Taking the Hatchet to Hagel

Monday, February 28, 2005

Taking the Hatchet to Hagel

Much to the dismay of Christian conservatives, Senator Chuck Hagel (R-Neb.) hasn't been willing to sing from their sanctimonious songbook. Up to now, this seemed to have earned Hagel little more than these groups' quiet scorn. But now that Hagel has voiced some presidential ambitions, these cultural conservatives are looking to "Ground Chuck" -- at least that's the headline of this pissy, hatchet job by George Neumayr in the American Spectator:
... (Senator Jim) Jeffords switched parties, and Hagel proceeded to blast the GOP to reporters in terms they like to hear.

"We need to take some inventory and to look into ourselves and our party and how we have handled things," he said. The party has "perception problem in this country, that we are a narrower-gauged party, that we are less tolerant."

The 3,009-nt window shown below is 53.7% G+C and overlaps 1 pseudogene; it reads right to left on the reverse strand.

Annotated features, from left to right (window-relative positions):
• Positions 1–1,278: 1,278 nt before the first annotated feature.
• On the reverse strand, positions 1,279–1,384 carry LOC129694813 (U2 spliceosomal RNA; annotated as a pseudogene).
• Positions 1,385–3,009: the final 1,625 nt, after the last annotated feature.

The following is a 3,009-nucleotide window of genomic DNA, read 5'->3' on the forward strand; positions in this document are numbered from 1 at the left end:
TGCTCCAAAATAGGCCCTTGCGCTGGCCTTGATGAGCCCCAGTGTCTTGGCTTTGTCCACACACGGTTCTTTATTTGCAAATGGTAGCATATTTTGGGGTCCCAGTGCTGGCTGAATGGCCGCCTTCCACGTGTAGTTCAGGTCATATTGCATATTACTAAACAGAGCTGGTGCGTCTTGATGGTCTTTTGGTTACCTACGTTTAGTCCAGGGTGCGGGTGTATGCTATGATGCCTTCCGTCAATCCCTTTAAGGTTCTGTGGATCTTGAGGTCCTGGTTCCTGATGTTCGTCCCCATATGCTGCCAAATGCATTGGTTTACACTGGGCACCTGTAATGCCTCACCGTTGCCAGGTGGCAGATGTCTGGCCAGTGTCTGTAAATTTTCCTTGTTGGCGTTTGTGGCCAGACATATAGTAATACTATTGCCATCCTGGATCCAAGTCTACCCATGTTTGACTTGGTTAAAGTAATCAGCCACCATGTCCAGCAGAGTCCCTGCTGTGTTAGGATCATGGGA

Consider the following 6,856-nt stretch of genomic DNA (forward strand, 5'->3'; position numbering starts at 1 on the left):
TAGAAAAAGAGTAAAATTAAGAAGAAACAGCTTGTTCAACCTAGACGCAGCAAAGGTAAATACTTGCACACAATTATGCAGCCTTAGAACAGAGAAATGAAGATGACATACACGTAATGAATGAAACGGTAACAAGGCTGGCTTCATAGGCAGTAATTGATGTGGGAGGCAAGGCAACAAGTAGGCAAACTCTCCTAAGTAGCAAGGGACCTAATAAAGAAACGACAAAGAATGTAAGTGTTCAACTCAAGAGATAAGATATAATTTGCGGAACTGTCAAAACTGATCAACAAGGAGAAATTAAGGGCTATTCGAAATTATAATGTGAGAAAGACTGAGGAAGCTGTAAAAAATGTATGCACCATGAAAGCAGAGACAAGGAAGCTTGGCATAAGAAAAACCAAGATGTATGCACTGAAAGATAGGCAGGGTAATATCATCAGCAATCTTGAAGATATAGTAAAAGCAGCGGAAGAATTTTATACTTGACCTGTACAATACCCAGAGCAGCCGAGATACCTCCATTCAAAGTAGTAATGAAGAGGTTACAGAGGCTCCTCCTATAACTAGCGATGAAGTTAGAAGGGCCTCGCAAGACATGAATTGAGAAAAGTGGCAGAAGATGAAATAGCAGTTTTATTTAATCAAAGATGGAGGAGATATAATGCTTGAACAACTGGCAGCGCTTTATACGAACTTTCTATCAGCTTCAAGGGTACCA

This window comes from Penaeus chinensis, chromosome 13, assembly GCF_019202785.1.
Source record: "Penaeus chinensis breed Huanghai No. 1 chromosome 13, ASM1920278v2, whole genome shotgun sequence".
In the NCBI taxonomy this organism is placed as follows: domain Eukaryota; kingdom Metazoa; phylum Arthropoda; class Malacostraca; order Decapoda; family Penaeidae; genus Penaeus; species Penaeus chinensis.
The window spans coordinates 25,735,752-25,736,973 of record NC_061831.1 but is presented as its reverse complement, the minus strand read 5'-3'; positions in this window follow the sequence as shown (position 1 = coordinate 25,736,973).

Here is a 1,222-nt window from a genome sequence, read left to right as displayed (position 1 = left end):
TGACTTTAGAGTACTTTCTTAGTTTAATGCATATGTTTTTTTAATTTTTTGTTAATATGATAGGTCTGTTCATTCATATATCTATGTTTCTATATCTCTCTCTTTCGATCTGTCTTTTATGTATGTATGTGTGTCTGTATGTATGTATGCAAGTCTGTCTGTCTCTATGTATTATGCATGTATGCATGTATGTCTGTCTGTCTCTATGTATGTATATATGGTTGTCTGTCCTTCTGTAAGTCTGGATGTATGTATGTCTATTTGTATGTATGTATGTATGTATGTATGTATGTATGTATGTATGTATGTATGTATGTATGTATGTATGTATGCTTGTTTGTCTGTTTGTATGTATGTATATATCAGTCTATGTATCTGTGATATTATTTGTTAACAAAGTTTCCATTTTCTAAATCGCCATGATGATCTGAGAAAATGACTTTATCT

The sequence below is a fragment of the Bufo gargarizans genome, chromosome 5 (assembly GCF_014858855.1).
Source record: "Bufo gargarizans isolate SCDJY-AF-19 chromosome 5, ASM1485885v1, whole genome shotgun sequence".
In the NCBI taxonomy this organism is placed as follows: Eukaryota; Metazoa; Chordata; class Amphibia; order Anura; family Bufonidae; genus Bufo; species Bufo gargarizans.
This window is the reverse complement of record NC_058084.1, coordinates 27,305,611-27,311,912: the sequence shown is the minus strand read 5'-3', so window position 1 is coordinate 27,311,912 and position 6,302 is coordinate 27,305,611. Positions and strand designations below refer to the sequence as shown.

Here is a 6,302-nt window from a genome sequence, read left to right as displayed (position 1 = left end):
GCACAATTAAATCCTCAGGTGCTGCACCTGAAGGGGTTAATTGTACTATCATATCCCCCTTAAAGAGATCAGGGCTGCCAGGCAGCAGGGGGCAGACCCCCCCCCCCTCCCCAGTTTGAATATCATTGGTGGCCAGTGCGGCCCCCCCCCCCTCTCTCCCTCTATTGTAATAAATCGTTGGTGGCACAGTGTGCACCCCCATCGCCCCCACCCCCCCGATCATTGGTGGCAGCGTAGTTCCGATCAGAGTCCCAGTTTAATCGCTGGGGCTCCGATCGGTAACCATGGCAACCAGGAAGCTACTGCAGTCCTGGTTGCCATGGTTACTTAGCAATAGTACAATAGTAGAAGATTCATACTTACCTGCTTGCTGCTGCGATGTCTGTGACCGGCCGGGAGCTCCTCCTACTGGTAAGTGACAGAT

Hagel proposed that the GOP pump air into the Big Tent by junking moral philosophy.

"The Republican Party should be a multifaceted party representing many interests and many views, but generally should be anchored with a philosophy about government," he said. "It shouldn't be a philosophy about morals."

... why should the conservative grassroots vote for an anti-Republican Republican who isn't in tune with them? In what looks like a half-baked Hamlet act, Hagel speaks of running for president to "redefine" a party that "has lost is moorings," a project unlikely to resonate with Red-State Republicans.

Like John McCain, Hagel is known as a Republican "populist" even though his agenda to reform the party appeals not to the grassroots but to the tony talk-show set.
This last sentence is a bizarre piece of analysis.

Does Neumayr seriously believe that a more moderate Republican message will appeal to the likes of talk-show hosts Rush Limbaugh, Sean Hannity and Laura Ingraham? Have I missed something?

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